SATURDAYS OCT. 29th & NOV. 5th | “Good artists borrow, great artists steal.” This immersive course, meeting over two Saturdays, will explore the implications of this statement for anyone interested in fiction writing.  (And no, we’re not talking about plagiarism.) We’ll examine how models such as newspaper headlines, fairy tales and myth, short-story classics, and non-narrative forms such as recipes and to-do lists can supply practical solutions and inspiration to our fiction writing. We’ll look at such stories as “The Bloody Chamber,” “Good People,” and “What We Talk About When We Talk About Anne Frank” in which Angela Carter, David Foster Wallace and Nathan Englander “steal” from fairy tale, Hemingway, and Raymond Carver respectively. We’ll analyze elements of craft and voice as ways to navigate the risks of parody and imitation, and identify the ways in which writers make “stolen material” fresh. Using prompts, students will do legitimate “stealing” of their own. This workshop gives a fresh and intriguing way of uncovering new material for fiction writers.


Lisa Lerner

TUESDAYS, NOV. 1st – NOV. 15th  |Do you have an idea for a children’s book? Maybe you have even written your first page? In this lightning fast (or slightly less fast) hour, I will give live feedback on your pitch or page. I have workshopped hundreds of kid-lit manuscripts as well as stories written by dozens of kids themselves. I’ve also written thousands of stories for kids for major educational publishers, so I have a pretty good sense of what ideas have legs and which ones are barely able to crawl out of bed. But I always see the gold in any idea, because if you feel passionate about it, there’s a great chance kids will, too. I will help you tweak your idea so it can leap for the stars!

Students will be able to sign up for one or more dates in this pitch feedback class. Material isn’t taught sequentially in this class, so you will be able to select the date(s) that work best for your schedule.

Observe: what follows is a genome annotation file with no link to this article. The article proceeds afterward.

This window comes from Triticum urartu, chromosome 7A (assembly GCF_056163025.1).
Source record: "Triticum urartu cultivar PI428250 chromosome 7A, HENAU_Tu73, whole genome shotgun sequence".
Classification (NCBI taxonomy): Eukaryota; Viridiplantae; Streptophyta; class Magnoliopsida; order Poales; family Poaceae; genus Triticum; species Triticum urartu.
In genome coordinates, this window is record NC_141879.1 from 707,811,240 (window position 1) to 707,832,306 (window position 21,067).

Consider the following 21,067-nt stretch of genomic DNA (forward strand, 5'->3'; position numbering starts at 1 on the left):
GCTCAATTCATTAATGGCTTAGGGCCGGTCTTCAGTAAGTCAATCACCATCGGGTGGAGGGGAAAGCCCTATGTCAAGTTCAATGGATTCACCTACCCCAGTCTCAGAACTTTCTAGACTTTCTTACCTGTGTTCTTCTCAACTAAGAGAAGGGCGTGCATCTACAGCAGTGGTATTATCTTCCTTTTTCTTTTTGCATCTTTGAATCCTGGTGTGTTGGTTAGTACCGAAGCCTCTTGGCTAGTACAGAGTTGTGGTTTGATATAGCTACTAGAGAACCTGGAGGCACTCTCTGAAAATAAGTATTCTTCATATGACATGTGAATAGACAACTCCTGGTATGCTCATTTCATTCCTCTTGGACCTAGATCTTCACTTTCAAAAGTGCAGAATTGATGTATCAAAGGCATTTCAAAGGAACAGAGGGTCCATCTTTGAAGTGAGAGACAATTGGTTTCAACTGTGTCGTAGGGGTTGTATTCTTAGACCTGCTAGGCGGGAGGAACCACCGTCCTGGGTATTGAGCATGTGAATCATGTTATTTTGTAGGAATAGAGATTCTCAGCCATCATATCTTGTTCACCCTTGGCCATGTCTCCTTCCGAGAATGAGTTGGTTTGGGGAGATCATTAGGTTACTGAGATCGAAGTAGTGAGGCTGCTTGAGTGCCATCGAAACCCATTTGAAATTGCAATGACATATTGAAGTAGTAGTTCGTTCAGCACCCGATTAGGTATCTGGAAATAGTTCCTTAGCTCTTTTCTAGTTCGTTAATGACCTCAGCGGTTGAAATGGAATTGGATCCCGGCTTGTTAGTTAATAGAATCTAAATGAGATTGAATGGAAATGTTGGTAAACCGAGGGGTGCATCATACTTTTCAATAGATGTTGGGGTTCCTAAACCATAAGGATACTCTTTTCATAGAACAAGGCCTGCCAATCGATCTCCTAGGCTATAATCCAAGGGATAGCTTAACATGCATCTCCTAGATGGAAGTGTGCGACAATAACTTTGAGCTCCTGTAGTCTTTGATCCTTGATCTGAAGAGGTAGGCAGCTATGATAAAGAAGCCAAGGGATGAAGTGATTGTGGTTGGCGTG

Jenny Bitner

Jenny Bitner

THURSDAYS, NOV. 3rd – DEC. 15th | “A story is a way to say something that can’t be said any other way, and it takes every word in the story to say what the meaning is.” Flannery O’Connor

The advice is often given to writers, if you want to write, then read. But just reading is often not enough if we don’t know what we are looking for in the story. In this class we will read short stories by contemporary masters of short fiction and analyze them to write our own stories. We will read stories by Alice Munro, Ted Chiang, Octavia Butler, Toni Morrison and Carmen Maria Machado. We study master short stories to learn their secrets and borrow them.

Each week we will discuss a different story and look at how authors deal with use of time, point of view, narrative voice, the element of surprise and growth of a character. You will have a weekly mini-assignment towards completing your story and we will spend part of each class looking at drafts of our your stories in smaller groups. In the final two weeks you will turn in a complete short story and discuss it in workshop with the class.


Lindsey Crittenden

Lindsey Crittenden Credit: JD Beltran

SATURDAYS, DEC. 3rd & 10th | In this two-day intensive, you’ll explore how to make imagery work for you in your own writing, whether fiction or nonfiction. Effective imagery goes far beyond flowery description to bring your reader closer to the experience on the page and to evoke thematic resonance. A well-placed image can reveal character, mood, context, tone, or setting. Whatever your subject matter, imagery brings it to life through concrete detail.

Through in-class exercises and homework, you’ll practice drawing on intuition and right-brain association to harvest images; you’ll also learn how to choose and shape those images. We’ll examine effective uses of imagery in published pieces, giving you specific guidelines for what to apply to your own work. This class is suitable for writers looking to improve a work-in-progress or to start something new.